And my grooming gurus are the facialists at Biologique Recherche. They’re in Paris and LA, and they’re good. I go in and say, “Give me the expensive one that’s going to make me look young.” Also, my two youngest children – one is three, the other one – keep me young. For instance, I can be down on the floor and get up very quickly. A lot of other people my age can’t do that.
The best book I’ve read in the past year is called Modernists & Mavericks, by Martin Gayford. I’ve only ever read four books: The Catcher in the Rye by JD Salinger, Magnificent Obsession by Lloyd C Douglas and Gone with the Wind by Margaret Mitchell. And now this. It’s about the 25 years of British art from the second world war to the ’70s – Hockney, Bacon, Freud and so on.
My style icon is Fred Astaire, because he was very elegant. By the way, there’s a very thin line between elegance and arrogance.
The best gift I’ve received was my recent show at Waddington Custot gallery in London. Jacob [Twyford, the gallery’s senior director] gave me the show and it means a lot to me. This is not bullshit. I’ve had a life of rejection in art. A lot of suffering. And then someone recognises me… It really is the greatest gift.
And the best gift I’ve given recently was to Jacob. One of my One Breath paintings, which take 100th of a second to make. I smash a wooden mallet down on the paint. Bam. I signed it “To me darlin’, Jacob”.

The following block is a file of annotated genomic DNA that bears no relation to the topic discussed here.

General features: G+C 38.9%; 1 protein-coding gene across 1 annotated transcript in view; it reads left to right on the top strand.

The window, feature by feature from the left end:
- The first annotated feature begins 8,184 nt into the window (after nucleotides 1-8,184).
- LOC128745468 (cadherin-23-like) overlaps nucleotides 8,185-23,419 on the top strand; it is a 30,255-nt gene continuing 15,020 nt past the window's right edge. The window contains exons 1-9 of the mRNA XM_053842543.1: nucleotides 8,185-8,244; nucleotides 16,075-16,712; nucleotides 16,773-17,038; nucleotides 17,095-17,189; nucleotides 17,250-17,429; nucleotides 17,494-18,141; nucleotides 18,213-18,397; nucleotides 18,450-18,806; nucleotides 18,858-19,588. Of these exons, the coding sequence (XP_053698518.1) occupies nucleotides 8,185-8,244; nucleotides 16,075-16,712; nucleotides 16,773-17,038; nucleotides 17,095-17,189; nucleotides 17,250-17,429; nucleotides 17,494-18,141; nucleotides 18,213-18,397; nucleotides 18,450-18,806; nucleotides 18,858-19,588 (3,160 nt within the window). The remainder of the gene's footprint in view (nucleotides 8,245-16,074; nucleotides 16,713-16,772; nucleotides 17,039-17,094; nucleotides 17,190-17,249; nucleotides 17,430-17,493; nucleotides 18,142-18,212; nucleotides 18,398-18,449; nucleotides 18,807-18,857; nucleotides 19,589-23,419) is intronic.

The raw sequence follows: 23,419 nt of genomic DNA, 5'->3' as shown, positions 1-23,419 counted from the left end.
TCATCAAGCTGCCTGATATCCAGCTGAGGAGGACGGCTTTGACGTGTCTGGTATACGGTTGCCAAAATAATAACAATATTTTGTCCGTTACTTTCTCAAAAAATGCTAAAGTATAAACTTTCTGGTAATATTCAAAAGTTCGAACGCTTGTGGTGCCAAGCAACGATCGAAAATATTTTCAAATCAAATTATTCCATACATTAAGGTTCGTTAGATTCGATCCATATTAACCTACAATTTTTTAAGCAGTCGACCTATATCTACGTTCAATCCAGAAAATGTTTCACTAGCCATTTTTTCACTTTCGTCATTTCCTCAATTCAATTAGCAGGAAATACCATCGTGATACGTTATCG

In my fridge you’ll always find sea moss. It’s kind of a jelly thing – I actually don’t know what it is, but it’s very expensive, tastes horrible and is very good for your health. And so with Covid and all that, I always have sea moss. And eggs, which I use in my paintings.
I’ve recently discovered Andy Warhol’s two famous words, which changed his life: “So what.” Nothing matters.
The last item of clothing I added to my wardrobe is a pair of glasses. I lost my regular pair and so I went to Boots and saw a very nice blue pair of children’s glasses. Some glasses steam up, but these don’t because they are very small.
An object I would never part with is one of the letters I wrote to my brother-in-law, Meng Hua, in Chinese. They were all destroyed during the turbulence in China except this one, and even that is a copy, I think. It’s a piece of paper that is very valuable to me.
My favourite room in my house is the bathroom. The morning is my good time. My brain is completely clear and I’m my happiest. And I associate this with the bathroom – shaving, doing my grooming shit… Pardon my French. Pardon the pun. Shitting is also important. For older people, it becomes very important, creating a physical harmony. Even peeing. All these things we take for granted are related to our health – physical and emotional.